“Young people in the region need to be able to see a route to employment in offshore wind and Dong is sending out the right message by engaging with, and supporting, organisations such as our schools - including the industry-led Humber UTC - local colleges and Catch.”

The Skills Fund launches after a visit from Grimsby's John Whitgift Academy to the Race Bank construction base in Port of Grimsby East. It was part of the three-year partnership with charity Teach First.

The 25-strong group heard about the growing offshore wind industry and what goes into building an offshore wind farm, before taking a tour of the site. They finished with a session on transferable skills and CV-writing.

Matt Bee, assistant principal of John Whitgift Academy, said: “It’s invaluable that pupils get real world experience and that they learn about the potential routes into workplaces, such as the apprenticeships that Dong offers.”

Natasha, a Year Nine pupil, said: “My favourite part was seeing the vessel and learning about what it’s used for and where it’s from.”

Year 10’s Kieran-Lee said: “I liked learning about what I could do after leaving school and apprenticeships, and about what I could do in the future in the world of engineering, as I want to work in this industry. I also enjoyed learning about what jobs need more people and meeting lovely volunteers.”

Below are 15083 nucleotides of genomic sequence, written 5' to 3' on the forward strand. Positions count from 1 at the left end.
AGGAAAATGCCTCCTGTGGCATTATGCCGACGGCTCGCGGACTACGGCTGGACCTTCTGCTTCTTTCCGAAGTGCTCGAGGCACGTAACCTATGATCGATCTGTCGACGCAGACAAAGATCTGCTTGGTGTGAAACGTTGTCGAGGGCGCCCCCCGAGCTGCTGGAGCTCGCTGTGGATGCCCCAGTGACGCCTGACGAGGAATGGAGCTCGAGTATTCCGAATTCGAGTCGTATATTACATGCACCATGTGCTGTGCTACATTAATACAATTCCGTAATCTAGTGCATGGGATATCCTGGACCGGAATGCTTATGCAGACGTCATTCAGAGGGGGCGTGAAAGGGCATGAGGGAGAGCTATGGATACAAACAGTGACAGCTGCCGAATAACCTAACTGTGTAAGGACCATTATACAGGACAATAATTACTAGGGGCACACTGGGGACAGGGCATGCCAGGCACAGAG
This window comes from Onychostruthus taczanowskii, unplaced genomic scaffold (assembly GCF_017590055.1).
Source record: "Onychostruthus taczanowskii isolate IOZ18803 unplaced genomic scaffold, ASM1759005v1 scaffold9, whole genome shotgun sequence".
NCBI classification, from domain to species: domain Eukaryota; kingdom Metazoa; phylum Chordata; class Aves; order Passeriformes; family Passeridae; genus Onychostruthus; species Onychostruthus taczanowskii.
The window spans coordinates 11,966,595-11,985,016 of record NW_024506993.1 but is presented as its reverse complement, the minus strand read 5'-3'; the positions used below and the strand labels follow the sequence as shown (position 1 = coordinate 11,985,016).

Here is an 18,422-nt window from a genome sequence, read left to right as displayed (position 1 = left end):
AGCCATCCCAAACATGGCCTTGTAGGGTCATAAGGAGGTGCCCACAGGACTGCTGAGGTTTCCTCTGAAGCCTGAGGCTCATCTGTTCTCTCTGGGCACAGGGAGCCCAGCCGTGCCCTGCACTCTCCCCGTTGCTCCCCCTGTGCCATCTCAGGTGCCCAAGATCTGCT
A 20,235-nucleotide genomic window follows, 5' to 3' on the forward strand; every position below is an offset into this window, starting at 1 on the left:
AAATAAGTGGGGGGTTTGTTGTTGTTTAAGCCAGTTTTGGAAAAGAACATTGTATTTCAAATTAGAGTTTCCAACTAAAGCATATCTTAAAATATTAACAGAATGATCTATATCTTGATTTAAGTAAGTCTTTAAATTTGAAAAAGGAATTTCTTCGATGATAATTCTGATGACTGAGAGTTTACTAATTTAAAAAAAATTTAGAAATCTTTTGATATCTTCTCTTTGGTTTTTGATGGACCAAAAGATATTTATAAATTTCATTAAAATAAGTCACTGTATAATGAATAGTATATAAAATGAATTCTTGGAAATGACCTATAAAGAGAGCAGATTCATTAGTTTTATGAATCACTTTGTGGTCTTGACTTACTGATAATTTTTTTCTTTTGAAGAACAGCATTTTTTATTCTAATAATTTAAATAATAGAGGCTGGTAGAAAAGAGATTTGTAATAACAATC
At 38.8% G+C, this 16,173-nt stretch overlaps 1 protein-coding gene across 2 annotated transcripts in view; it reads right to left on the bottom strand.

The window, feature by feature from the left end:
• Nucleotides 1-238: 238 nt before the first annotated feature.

The relationship with the Willows Estate secondary school will continue into the summer when two pupils will undertake work experience, spending a week at the construction site followed by a week at the marine and helicopter co-ordination centre on Royal Dock.

Rob Howes, learning and development specialist at Dong Energy, said: “Investing in the Humber is more than just financial investment for us, it’s about investing in education for young people to develop future engineers and a skilled workforce.

“For school leavers, our new apprentice scheme has had an overwhelming number of applications from people in the local area already, and our partnership with Teach First targets younger pupils, developing strong relationships with local schools to show young people the range of high quality, skilled jobs that are available right here in Grimsby.”

The East Coast Community Fund is part of the community engagement programme for Dong Energy’s Hornsea Project One and Race Bank offshore wind farms, which are located off the Humber approaches, with electricity brought ashore in Lincolnshire and North Norfolk. Combined they will be capable of providing enough energy for over one and a half million homes.

The fund is being administered by the independent grant-making charity GrantScape. For further information about the fund and how to apply for a grant, visit www.grantscape.org.uk or call them on 01908 247634.